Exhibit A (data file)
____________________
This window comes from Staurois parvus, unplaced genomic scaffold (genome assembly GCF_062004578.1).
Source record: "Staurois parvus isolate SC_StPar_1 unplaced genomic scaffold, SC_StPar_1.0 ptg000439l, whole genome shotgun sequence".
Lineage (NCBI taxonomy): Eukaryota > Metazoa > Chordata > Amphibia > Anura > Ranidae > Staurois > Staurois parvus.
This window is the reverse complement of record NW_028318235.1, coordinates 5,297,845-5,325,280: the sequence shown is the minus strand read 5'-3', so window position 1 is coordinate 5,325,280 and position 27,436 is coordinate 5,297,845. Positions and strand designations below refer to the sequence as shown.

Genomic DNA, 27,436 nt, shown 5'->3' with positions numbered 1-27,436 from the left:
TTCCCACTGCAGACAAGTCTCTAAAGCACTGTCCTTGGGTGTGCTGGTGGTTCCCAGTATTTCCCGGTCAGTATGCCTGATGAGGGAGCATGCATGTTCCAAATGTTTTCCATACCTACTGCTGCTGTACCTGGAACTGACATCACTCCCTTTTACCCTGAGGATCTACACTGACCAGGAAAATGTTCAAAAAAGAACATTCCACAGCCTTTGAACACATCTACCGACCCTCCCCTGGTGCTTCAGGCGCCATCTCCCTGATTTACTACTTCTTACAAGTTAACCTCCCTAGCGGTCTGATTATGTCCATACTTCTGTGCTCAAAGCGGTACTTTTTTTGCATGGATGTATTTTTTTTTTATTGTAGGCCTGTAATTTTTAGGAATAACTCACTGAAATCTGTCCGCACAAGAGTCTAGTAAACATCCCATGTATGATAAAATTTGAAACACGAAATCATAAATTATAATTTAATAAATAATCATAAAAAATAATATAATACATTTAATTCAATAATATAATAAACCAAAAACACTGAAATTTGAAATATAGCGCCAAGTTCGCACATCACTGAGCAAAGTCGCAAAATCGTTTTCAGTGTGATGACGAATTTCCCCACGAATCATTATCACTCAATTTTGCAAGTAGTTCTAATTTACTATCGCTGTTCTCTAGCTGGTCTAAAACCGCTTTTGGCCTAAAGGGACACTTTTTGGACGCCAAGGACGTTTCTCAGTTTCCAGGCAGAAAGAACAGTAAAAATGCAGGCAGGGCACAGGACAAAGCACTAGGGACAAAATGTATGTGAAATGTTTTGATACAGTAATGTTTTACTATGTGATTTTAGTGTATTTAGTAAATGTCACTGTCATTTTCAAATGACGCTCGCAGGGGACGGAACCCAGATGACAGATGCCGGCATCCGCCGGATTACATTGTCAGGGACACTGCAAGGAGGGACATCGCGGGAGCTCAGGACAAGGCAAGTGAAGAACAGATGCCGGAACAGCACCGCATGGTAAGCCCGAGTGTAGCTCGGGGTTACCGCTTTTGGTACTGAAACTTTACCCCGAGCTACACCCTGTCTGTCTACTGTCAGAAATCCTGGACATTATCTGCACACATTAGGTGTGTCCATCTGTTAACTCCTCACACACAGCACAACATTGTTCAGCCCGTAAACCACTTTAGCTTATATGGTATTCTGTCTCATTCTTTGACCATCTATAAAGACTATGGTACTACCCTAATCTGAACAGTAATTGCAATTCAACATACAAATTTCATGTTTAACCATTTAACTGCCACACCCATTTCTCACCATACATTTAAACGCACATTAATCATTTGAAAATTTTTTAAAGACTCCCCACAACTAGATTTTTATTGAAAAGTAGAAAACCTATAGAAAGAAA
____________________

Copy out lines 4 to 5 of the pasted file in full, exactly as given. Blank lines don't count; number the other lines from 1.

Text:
This window is the reverse complement of record NW_028318235.1, coordinates 5,297,845-5,325,280: the sequence shown is the minus strand read 5'-3', so window position 1 is coordinate 5,325,280 and position 27,436 is coordinate 5,297,845. Positions and strand designations below refer to the sequence as shown.

Genomic DNA, 27,436 nt, shown 5'->3' with positions numbered 1-27,436 from the left: